U.S. President Donald Trump on Tuesday accused Iran of orchestrating a violent demonstration at the American embassy in Baghdad, warning Iran would be held responsible.
Dozens of Iraqi Shiite militiamen and their supporters broke into the Embassy compound in Baghdad earlier Tuesday, smashing a main door and setting fire to a reception area, prompting tear gas and sounds of gunfire, angered over deadly U.S. airstrikes targeting the Iran-backed militia.
"We strongly responded, and always will," Trump said Tuesday.
"Now Iran is orchestrating an attack on the U.S. Embassy in Iraq. They will be held fully responsible. In addition, we expect Iraq to use its forces to protect the Embassy, and so notified!"
Trump tweeted from his estate in Palm Beach, Florida, where he is in the midst of two-week plus vacation.
He's been largely out of sight and the tweet marked his first comment on the weekend U.S. airstrikes in Iraq and Syria.
An Associated Press reporter at the scene saw flames rising from inside the compound and at least three U.S. soldiers on the roof of the main embassy building.
Guards hit back with stun grenades and tear gas and Iraqi officials said the ambassador and other staff had been evacuated but this could not be confirmed with American officials.
A man on a loudspeaker urged the mob not to enter the compound, saying: "The message was delivered."
There were no reports of casualties. The State Department said all American personnel were safe, and there were no plans to evacuate the embassy.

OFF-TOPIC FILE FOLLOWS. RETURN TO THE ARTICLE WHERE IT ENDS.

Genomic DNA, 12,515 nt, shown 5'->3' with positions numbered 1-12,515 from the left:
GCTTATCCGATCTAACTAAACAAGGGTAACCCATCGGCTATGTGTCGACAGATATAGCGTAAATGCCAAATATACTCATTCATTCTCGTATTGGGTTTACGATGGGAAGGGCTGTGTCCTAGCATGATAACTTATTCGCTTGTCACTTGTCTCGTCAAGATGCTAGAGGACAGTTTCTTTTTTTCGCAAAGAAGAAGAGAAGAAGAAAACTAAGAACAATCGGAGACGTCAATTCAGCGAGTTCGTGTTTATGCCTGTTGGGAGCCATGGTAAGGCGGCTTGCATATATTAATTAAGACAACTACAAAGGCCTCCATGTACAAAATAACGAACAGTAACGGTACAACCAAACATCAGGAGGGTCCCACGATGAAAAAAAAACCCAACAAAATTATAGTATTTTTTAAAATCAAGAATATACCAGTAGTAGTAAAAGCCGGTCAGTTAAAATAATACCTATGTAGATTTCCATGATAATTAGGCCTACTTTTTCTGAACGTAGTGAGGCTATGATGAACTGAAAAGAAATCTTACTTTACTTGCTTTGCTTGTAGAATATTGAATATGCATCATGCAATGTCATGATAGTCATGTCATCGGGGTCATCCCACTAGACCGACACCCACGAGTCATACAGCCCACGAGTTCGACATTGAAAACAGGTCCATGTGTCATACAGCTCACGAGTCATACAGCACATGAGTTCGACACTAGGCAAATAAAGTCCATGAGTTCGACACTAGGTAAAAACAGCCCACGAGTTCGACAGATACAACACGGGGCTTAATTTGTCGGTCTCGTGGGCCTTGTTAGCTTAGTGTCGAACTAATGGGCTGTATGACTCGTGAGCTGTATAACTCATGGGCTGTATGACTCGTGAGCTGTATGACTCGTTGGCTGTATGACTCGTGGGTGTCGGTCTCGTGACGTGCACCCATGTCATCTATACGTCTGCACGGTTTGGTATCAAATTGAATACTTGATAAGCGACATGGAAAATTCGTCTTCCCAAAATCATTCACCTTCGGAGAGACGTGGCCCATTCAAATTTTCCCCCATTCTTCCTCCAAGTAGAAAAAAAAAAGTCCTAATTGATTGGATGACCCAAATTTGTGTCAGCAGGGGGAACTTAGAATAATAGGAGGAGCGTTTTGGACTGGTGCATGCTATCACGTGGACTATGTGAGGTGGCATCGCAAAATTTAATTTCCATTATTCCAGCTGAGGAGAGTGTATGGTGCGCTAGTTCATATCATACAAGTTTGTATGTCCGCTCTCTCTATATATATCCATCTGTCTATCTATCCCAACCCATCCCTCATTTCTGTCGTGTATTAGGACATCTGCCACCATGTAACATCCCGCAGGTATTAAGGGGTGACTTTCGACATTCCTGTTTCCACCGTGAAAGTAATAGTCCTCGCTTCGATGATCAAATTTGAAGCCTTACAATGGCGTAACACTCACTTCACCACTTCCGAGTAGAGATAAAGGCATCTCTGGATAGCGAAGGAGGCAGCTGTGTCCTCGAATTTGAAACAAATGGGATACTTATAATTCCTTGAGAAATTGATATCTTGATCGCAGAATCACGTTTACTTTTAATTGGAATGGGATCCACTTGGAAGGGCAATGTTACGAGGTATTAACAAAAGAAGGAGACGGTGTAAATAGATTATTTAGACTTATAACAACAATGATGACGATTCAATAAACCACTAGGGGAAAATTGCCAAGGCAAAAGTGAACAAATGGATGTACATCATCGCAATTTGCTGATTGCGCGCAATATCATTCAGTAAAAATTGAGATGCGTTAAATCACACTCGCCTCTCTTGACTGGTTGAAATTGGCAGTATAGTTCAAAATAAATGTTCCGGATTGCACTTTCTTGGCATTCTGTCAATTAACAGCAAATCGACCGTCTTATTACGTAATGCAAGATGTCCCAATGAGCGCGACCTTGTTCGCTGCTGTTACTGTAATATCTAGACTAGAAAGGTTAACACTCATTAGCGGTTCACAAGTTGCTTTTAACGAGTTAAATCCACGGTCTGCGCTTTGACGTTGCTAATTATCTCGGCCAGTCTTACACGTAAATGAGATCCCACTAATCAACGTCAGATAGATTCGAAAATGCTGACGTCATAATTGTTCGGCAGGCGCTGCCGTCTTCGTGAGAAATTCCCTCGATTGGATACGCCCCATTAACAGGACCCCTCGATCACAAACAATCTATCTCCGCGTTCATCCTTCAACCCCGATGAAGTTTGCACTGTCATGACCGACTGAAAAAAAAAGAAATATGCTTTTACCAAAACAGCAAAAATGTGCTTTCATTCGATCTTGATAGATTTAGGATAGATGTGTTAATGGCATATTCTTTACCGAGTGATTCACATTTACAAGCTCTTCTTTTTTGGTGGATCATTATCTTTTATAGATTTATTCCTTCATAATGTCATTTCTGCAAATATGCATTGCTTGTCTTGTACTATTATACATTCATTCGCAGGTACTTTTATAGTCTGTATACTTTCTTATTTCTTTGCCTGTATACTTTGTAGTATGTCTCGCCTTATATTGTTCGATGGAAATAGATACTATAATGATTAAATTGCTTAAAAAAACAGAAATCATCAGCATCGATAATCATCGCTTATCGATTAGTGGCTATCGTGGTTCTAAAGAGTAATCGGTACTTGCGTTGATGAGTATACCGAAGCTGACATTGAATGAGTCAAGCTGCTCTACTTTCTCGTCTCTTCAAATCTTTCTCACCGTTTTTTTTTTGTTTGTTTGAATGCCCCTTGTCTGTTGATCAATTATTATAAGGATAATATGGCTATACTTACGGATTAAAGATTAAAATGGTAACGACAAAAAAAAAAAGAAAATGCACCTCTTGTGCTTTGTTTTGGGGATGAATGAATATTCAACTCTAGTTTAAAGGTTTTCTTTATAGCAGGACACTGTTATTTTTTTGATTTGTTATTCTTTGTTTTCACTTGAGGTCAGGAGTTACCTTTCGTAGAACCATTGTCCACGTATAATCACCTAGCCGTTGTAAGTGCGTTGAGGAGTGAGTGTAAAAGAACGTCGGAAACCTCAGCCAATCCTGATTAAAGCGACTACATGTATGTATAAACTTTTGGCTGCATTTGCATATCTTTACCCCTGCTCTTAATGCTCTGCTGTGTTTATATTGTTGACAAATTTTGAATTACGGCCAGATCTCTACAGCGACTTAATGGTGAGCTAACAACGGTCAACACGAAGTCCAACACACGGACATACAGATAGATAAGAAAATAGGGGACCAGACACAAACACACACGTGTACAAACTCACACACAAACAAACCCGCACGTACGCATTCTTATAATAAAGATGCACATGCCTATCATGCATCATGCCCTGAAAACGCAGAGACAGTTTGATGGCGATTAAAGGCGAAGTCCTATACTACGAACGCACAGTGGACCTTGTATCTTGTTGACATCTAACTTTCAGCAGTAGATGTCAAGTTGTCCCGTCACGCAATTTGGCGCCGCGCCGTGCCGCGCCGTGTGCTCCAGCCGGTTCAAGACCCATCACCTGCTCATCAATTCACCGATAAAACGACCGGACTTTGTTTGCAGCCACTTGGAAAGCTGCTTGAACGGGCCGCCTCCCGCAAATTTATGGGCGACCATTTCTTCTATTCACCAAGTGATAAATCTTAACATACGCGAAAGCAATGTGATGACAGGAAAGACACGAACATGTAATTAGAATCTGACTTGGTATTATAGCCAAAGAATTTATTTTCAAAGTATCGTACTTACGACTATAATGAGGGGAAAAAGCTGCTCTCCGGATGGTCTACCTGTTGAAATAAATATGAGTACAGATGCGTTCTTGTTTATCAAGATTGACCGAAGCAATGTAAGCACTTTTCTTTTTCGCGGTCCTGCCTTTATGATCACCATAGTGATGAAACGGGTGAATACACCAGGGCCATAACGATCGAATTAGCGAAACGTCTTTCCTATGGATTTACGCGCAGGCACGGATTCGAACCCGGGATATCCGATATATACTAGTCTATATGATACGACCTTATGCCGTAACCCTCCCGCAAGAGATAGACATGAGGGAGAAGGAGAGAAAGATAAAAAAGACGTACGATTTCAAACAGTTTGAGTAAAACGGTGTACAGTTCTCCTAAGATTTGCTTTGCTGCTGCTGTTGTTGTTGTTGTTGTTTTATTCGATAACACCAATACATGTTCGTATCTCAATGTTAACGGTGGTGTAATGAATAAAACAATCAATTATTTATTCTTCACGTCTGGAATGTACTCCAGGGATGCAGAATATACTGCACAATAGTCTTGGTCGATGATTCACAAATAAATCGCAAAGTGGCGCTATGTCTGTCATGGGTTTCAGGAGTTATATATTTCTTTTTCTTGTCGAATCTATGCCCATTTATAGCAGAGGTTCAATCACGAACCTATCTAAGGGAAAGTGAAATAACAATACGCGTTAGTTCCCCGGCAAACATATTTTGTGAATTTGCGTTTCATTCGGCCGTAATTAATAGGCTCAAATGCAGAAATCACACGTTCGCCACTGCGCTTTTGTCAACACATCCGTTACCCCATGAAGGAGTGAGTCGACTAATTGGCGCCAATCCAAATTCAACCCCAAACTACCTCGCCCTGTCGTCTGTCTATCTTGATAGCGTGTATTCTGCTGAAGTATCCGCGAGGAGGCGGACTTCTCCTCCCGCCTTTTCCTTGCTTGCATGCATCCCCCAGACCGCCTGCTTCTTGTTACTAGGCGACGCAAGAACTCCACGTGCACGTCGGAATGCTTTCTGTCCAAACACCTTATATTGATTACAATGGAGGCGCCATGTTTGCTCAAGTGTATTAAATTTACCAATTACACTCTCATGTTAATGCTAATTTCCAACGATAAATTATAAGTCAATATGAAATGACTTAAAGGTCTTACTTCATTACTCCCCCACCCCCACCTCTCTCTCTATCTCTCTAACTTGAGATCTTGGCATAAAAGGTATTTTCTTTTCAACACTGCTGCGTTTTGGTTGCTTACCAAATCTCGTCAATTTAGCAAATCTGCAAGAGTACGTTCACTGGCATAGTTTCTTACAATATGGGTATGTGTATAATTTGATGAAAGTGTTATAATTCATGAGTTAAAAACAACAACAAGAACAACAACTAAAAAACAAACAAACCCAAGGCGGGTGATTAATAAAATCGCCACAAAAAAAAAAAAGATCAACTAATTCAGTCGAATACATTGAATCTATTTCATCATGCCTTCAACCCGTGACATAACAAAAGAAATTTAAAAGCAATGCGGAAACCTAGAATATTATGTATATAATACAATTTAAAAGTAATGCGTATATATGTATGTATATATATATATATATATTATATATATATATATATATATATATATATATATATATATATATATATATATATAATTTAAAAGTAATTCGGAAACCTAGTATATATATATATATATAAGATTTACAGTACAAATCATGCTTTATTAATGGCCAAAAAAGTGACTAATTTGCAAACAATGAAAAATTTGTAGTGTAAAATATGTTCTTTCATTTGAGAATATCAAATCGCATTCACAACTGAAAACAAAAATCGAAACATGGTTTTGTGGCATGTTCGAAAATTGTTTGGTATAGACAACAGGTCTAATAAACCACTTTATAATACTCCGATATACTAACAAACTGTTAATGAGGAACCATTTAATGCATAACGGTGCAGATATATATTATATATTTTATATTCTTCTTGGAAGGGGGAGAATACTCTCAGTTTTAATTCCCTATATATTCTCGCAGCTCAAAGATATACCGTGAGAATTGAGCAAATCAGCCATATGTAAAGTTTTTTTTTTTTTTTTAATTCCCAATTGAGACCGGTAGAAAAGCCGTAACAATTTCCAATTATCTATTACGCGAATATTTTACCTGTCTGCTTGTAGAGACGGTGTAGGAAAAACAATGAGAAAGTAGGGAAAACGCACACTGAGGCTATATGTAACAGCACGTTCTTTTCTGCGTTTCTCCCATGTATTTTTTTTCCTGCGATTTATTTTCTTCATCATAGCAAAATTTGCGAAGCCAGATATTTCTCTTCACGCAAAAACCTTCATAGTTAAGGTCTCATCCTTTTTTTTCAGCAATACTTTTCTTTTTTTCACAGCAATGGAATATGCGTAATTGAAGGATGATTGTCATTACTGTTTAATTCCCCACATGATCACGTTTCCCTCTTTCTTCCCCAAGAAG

On Sunday, U.S. planes had attacked bases belonging to an Iranian-backed militia, a move that risks drawing Iraq further into a proxy conflict between Washington and Tehran at a time when mass protests are challenging Iraq's political system.
The attack on the Kataib Hezbollah militia was in response to the killing of a U.S. civilian contractor in a rocket attack on an Iraqi military base.
The two Iraqi foreign ministry officials did not say when the U.S. ambassador or other staff had left but added that a few embassy protection staff remained.
Outside the embassy, protesters threw stones at the gate while others chanted, "No, no, America! ... No, no, Trump!" Iraqi special forces were deployed around the main gate to prevent them from entering the embassy. U.S.-trained and -equipped Iraqi Counter-Terrorism forces were later dispatched to reinforce these units.
'Closed in the name of the people'
Iraqis have been taking to the streets in their thousands almost daily to condemn, among other things, militias such as Kataib Hezbollah and their Iranian patrons that support Iraqi Prime Minister Adel Abdul Mahdi's government.
But on Tuesday, it was these militias who were spraying "Closed in the name of the people" on the gates of the U.S. Embassy and smashing the surveillance cameras around the building with bricks and stones. Some set up tents in preparation for a sit-in.
U.S. Senator Marco Rubio tweeted that Iran was responsible for the disorder.
Qais al-Khazali, leader of the Iranian-backed Asaib Ahl al-Haq militia, and many other senior militia leaders were among the protesters.
"Americans are unwanted in Iraq. They are a source of evil and we want them to leave," Khazali told Reuters. Khazali is one of the most feared and respected Shi'ite militia leaders in Iraq, and one of Iran's most important allies.
Kataib Hezbollah is one of the smallest but most potent of the Iranian-backed militias. Its flags were hung on the fence surrounding the embassy.
Militia commander Jamal Jaafar Ibrahimi, also known as Abu Mahdi al-Mohandes, and Badr Organiation leader Hadi al-Amiri were also at the protest.
First published: 17:16 , 12.31.19